Dating apps are accused of being ‘addictive’. What makes us keep swiping?

A class-action lawsuit filed in the United States against Match Group – the parent company of dating apps Tinder, Hinge and The League – is making headlines around the world.

The claimants accuse Match of having a “predatory” business model and using “recognized dopamine-manipulating product features” to get people addicted to their apps.

So, can dating apps really be addictive? Are we swiping right into a trap? Here’s the science behind how dating apps are influencing our brains.

How do apps give us a dopamine hit?

Dating apps, like many apps these days, are designed to keep users engaged. Like any product on the market, one of the developers’ goals is for the app to be sold and used.

While dating apps are designed to facilitate connections, some people may find themselves developing an unhealthy relationship with the app, constantly swiping left and right.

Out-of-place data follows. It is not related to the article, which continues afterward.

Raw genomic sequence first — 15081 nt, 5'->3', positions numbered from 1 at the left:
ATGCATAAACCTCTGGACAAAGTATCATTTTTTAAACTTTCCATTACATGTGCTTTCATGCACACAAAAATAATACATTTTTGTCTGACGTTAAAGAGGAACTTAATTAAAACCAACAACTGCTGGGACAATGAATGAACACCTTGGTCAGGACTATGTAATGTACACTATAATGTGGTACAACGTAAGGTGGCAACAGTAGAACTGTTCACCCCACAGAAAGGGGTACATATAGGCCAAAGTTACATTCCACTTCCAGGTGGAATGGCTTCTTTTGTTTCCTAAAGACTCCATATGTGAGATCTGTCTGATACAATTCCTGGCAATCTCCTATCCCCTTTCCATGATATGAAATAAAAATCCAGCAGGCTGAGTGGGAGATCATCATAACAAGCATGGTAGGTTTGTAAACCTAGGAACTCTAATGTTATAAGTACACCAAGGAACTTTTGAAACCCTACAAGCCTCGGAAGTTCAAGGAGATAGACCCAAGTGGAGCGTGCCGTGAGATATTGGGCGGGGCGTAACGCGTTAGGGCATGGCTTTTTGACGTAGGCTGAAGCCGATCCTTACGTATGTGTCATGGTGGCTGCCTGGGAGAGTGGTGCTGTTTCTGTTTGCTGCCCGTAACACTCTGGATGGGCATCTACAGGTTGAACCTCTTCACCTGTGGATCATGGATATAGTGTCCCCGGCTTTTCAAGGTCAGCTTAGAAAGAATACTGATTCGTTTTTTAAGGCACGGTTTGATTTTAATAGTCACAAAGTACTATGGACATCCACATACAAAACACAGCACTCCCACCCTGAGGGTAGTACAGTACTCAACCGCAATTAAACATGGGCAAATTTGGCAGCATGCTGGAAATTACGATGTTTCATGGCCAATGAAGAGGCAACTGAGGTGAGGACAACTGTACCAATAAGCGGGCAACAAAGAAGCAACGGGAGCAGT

Dating apps can feel addictive because they activate the dopamine reward system. Dopamine is a neurotransmitter – a chemical messenger in the brain, one of many such chemicals essential for our survival.

One of dopamine’s crucial roles is to influence when and how we experience pleasure and reward. Think about the rush of winning money at a casino, or getting lots of likes on Instagram. That’s dopamine working its magic.

However, dopamine does more that just help us feel pleasure and excitement. It also has a key role in motivating us to seek out pleasurable things. It’s released not only when we experience something pleasurable, but also when we’re anticipating and seeking out a pleasurable experience.

Excitement and unpredictability

Certain app features make it more likely we will open our phones and start swiping. When you get a match on a dating app, it feels exciting – that’s dopamine at work.